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There are many schools of ‘Kyujutsu’ or ‘Kyudo’ Japanese archery, one of the leading military arts ranked with ‘Kendo’ or ‘Kenjutsu’ Japanese swordmanship.

Posted By on Jun 9, 2015

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Japaneese archery ‘Kyujutsu’ or ‘Kyudo’, needless to say, stems from a weapon, and it had largely developed since the 13th century, when ‘samurai’ warrior became a de facto ruler of Japan. ‘Yabusame’ the art of shoooting arrows on horseback at ‘Tsurugaoka Hachimangu Shrine’ in Kamakura is a faithful trace of the day.
In the 16th century, after the introduction of firearms to Japan, the role of bow as a weapon came to an end. Then, archery took root as a way of training of the mind and body in Edo period in the 17th-19th century. Because the firearms were regarded as the weapons for low-ranking samurai or ninja, middle-ranking as well as high-ranking samurai spent all their time practicing archery and riding.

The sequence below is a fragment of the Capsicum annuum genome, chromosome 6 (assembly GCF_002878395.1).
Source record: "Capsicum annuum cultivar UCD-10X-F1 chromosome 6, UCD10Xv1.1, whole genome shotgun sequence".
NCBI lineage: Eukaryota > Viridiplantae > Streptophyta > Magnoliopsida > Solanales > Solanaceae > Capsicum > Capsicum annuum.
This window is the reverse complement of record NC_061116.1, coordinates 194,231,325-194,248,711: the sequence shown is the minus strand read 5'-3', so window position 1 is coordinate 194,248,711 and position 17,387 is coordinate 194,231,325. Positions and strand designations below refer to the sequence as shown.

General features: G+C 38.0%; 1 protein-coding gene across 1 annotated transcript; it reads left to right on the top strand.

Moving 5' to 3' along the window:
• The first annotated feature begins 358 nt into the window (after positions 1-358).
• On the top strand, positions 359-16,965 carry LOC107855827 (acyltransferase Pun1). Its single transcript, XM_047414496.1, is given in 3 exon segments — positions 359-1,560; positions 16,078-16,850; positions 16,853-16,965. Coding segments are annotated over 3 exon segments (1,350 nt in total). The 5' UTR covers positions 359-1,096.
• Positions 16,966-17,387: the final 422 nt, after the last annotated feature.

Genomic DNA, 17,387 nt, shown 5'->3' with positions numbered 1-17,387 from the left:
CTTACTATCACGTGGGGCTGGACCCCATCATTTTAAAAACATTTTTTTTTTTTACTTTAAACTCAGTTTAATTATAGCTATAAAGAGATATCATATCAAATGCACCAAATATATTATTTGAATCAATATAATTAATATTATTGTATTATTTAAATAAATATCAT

The picture shows Japanese archery of ‘Ogasawara’ school, a representative school based on a traditional form and manners.

[posted by Masahisa Takaki]

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